Interestingly, unlike the similar contraflow on the M6 south of j15, semi-permanent street lighting has been installed around the new crossovers. Even more strangely, the contraflow has been created by removing the permanent concrete barrier despite in at least one location there being a steel emergency crossover gate available just a short distance away.

Within the current contraflow area, work to construct the first emergency layby and some other off-carriageway constriction is already well underway.

24 May 2019

The contraflow now runs virtually the whole distance between j11 and j12 - and Highways England are warning that major work at j12 will begin in early June to install new gantries. Presumably this work - which will involve shifting eastbound traffic away from the nearside kerb on the approach to the M60 - will introduce the contraflow through j12, meaning the M602 will effectively begin just east of j11, and making all the paintwork and signs warning that lane 3 is only for M602 traffic suddenly more relevant.

30 September 2019

The contraflow never reached as far as junction 12 itself, and so the signs and lane markings suggesting that eastbound lane 3 from J11 onwards was only for the M602 were never technically correct. However, they likely did reduce the number of vehicles heading for the M60(N) and the continuing M62 attempting to cross 2 lanes of motorway traffic in the space of half a mile.

Both Eastbound and Westbound traffic has - since mid-August when the contraflow was removed - been running as close to the concrete central barrier as possible. Piling for some of the new gantries has clearly started, and earthmoving work for the emergency refuge laybys is largely complete on the Eastbound side. The westbound side is clearly less advanced as work crews have only had safe access to the hard shoulder for around a month.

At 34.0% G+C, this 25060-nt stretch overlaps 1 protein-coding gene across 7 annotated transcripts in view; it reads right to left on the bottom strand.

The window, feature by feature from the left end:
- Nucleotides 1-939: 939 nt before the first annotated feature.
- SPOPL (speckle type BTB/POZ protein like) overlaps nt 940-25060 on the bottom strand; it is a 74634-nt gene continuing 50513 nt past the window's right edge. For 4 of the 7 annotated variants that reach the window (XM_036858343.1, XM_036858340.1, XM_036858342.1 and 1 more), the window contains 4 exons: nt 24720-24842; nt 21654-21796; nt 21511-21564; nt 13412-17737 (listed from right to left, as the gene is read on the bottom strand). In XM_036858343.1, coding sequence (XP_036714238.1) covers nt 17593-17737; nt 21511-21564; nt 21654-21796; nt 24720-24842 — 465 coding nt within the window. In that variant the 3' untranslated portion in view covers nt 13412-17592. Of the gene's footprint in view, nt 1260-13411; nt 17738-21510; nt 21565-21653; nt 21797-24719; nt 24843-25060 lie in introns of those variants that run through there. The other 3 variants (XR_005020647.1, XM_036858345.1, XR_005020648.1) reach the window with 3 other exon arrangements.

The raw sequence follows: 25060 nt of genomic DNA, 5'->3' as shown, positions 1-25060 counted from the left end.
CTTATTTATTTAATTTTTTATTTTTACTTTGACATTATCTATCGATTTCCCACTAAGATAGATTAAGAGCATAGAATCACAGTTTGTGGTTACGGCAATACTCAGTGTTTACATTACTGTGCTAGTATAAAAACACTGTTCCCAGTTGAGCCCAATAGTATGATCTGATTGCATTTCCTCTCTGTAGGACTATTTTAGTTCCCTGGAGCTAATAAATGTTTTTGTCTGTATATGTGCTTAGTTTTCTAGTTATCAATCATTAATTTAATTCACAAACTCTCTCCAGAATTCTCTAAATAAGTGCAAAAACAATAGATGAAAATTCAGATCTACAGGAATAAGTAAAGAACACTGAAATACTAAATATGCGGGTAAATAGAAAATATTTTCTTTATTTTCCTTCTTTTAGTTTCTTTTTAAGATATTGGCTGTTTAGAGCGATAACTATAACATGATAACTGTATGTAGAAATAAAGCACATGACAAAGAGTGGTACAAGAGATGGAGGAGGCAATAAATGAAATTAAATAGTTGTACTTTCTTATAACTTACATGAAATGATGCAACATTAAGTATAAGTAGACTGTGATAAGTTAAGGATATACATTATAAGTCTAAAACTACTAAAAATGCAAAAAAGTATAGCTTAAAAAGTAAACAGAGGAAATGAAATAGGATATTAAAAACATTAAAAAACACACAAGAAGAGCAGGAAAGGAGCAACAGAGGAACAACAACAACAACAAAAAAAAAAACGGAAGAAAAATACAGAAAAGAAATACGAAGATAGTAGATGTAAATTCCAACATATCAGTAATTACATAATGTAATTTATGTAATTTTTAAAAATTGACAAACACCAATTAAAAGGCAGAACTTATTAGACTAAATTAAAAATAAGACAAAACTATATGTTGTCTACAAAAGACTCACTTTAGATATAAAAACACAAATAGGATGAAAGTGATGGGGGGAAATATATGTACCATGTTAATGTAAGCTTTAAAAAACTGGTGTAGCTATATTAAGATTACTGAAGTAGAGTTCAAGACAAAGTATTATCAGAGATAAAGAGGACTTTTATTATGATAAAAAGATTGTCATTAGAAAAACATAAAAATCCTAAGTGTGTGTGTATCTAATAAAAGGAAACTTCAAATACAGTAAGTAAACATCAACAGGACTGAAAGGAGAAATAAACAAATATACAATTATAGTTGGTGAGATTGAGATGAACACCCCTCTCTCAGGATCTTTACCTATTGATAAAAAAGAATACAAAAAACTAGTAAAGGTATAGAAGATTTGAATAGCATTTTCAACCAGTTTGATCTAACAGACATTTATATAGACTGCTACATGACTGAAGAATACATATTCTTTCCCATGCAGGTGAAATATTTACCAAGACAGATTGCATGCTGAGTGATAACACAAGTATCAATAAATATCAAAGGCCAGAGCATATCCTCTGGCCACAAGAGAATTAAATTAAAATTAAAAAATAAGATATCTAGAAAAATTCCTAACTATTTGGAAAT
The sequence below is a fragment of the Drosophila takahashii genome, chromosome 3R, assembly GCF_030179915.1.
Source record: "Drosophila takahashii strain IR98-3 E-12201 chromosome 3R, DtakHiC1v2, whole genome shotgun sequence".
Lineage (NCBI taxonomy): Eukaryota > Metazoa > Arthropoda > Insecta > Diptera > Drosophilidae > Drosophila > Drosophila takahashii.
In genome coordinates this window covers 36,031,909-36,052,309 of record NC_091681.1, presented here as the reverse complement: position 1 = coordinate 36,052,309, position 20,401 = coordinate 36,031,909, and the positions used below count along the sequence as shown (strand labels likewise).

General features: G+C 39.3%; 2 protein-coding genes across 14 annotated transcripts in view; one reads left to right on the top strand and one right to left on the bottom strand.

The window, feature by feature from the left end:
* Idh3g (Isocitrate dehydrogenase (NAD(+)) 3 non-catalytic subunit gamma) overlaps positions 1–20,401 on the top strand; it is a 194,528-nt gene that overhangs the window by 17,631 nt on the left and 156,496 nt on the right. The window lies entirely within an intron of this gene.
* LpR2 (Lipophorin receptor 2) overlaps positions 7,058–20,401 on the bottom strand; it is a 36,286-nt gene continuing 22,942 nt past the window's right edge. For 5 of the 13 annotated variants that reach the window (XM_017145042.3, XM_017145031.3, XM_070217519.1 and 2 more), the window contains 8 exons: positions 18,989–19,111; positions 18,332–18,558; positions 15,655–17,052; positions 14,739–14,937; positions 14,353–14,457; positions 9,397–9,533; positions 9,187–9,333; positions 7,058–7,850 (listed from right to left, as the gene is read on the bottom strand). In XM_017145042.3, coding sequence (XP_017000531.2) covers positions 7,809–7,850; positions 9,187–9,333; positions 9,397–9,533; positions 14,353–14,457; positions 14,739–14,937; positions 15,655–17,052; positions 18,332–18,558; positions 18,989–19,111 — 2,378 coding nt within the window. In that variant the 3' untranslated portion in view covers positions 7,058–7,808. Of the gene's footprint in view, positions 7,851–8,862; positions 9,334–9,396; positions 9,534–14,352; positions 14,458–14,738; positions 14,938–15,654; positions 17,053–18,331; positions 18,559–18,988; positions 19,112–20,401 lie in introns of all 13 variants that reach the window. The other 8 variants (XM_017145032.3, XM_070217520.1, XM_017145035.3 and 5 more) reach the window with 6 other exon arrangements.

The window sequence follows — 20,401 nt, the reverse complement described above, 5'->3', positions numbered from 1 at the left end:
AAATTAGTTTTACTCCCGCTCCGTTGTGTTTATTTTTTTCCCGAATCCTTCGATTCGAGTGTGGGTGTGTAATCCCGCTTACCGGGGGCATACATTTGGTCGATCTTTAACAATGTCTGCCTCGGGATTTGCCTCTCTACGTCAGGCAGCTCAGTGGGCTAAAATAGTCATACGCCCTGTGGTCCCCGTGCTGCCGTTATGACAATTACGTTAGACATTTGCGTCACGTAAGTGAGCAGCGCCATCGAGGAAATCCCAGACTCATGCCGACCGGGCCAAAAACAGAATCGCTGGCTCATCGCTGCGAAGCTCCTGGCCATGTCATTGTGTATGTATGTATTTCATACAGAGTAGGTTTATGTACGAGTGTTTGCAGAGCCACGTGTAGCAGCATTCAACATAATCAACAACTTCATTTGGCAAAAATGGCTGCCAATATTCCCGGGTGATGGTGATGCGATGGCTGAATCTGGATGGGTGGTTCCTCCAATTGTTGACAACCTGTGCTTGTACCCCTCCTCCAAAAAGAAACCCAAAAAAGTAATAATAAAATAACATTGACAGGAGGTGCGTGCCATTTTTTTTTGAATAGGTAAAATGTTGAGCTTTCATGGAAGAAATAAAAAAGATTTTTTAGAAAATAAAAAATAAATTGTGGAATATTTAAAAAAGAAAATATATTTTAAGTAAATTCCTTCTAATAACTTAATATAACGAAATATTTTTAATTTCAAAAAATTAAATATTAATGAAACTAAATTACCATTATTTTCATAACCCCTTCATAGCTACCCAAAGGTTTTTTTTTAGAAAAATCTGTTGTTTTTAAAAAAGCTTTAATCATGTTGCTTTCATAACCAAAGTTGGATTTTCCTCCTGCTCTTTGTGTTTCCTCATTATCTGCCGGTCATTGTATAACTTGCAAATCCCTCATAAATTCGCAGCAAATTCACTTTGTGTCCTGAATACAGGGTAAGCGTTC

Junction 12 has been significantly remodelled for eastbound traffic. Lane 1 (the original hard shoulder) has been out of use on approach to the junction for several months now. Currently the lane allocations are:
- Lane 1 (normally lane 2): lane drop to M60 North & East (clockwise) & M62 traffic
- Lane 2 (normally lane 3): Split for all destinations - turn off for M60 (all directions) including M62 traffic, straight on for M602
- Lane 3 (normally lane 4): M602 only.
The remodelling only involves new paint markings and a few temporary signs, but also introduces a right-hand exit from the slip-road for M60 (anticlockwise/S) traffic. Unfortunately, the temporary signs and the paintwork on the road don't fully match each other, and the permanent and highly-visible gantry signs also still suggest that M60(N) and M62 traffic must use the left-most lane. The end result is that the long queues approaching the junction eastbound are once again a common sight, despite the temporary layout in the early stage of works virtually eliminating these.

11 October 2019

High-capacity guttering and new kerblines have now been laid along most of the eastbound side. Retaining walls are now in place for several refuge laybys on the westbound side as well.

More information


With thanks to David Peek and Josh Tumath for information on this page.